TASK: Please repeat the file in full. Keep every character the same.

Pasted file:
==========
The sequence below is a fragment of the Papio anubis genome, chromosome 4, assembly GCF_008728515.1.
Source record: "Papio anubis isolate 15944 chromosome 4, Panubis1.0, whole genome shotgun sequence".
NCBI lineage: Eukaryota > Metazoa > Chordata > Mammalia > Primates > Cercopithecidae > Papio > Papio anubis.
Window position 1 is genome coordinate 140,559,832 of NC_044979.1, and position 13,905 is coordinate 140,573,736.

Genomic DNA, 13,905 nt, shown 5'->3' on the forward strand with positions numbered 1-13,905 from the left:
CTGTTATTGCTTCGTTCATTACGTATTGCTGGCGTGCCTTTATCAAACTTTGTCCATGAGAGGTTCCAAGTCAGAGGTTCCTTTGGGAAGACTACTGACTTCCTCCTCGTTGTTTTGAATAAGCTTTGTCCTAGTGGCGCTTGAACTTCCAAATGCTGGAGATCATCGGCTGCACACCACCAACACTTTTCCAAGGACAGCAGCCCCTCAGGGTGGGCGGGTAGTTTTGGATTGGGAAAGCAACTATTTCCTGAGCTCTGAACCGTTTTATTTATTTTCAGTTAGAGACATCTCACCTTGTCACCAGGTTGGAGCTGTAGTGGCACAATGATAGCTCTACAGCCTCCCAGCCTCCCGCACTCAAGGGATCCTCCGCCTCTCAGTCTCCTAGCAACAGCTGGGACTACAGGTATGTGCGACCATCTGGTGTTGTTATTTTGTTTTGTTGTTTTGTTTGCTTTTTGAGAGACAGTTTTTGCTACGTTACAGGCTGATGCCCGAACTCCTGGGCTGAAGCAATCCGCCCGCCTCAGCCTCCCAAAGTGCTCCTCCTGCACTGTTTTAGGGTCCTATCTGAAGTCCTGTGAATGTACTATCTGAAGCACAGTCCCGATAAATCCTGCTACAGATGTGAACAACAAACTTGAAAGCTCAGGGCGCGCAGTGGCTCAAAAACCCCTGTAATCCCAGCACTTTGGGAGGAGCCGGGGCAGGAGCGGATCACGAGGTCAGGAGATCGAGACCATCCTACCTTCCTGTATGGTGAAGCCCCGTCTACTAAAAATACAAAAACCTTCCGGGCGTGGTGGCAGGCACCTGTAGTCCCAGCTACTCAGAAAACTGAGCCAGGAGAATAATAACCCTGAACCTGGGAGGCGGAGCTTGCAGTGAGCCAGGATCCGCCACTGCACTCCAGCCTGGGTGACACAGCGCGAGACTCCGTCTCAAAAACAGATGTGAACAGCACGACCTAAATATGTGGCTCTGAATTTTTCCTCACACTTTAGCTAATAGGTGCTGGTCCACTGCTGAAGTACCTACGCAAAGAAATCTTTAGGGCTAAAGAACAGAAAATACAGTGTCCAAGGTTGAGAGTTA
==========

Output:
The sequence below is a fragment of the Papio anubis genome, chromosome 4, assembly GCF_008728515.1.
Source record: "Papio anubis isolate 15944 chromosome 4, Panubis1.0, whole genome shotgun sequence".
NCBI lineage: Eukaryota > Metazoa > Chordata > Mammalia > Primates > Cercopithecidae > Papio > Papio anubis.
Window position 1 is genome coordinate 140,559,832 of NC_044979.1, and position 13,905 is coordinate 140,573,736.

Genomic DNA, 13,905 nt, shown 5'->3' on the forward strand with positions numbered 1-13,905 from the left:
CTGTTATTGCTTCGTTCATTACGTATTGCTGGCGTGCCTTTATCAAACTTTGTCCATGAGAGGTTCCAAGTCAGAGGTTCCTTTGGGAAGACTACTGACTTCCTCCTCGTTGTTTTGAATAAGCTTTGTCCTAGTGGCGCTTGAACTTCCAAATGCTGGAGATCATCGGCTGCACACCACCAACACTTTTCCAAGGACAGCAGCCCCTCAGGGTGGGCGGGTAGTTTTGGATTGGGAAAGCAACTATTTCCTGAGCTCTGAACCGTTTTATTTATTTTCAGTTAGAGACATCTCACCTTGTCACCAGGTTGGAGCTGTAGTGGCACAATGATAGCTCTACAGCCTCCCAGCCTCCCGCACTCAAGGGATCCTCCGCCTCTCAGTCTCCTAGCAACAGCTGGGACTACAGGTATGTGCGACCATCTGGTGTTGTTATTTTGTTTTGTTGTTTTGTTTGCTTTTTGAGAGACAGTTTTTGCTACGTTACAGGCTGATGCCCGAACTCCTGGGCTGAAGCAATCCGCCCGCCTCAGCCTCCCAAAGTGCTCCTCCTGCACTGTTTTAGGGTCCTATCTGAAGTCCTGTGAATGTACTATCTGAAGCACAGTCCCGATAAATCCTGCTACAGATGTGAACAACAAACTTGAAAGCTCAGGGCGCGCAGTGGCTCAAAAACCCCTGTAATCCCAGCACTTTGGGAGGAGCCGGGGCAGGAGCGGATCACGAGGTCAGGAGATCGAGACCATCCTACCTTCCTGTATGGTGAAGCCCCGTCTACTAAAAATACAAAAACCTTCCGGGCGTGGTGGCAGGCACCTGTAGTCCCAGCTACTCAGAAAACTGAGCCAGGAGAATAATAACCCTGAACCTGGGAGGCGGAGCTTGCAGTGAGCCAGGATCCGCCACTGCACTCCAGCCTGGGTGACACAGCGCGAGACTCCGTCTCAAAAACAGATGTGAACAGCACGACCTAAATATGTGGCTCTGAATTTTTCCTCACACTTTAGCTAATAGGTGCTGGTCCACTGCTGAAGTACCTACGCAAAGAAATCTTTAGGGCTAAAGAACAGAAAATACAGTGTCCAAGGTTGAGAGTTA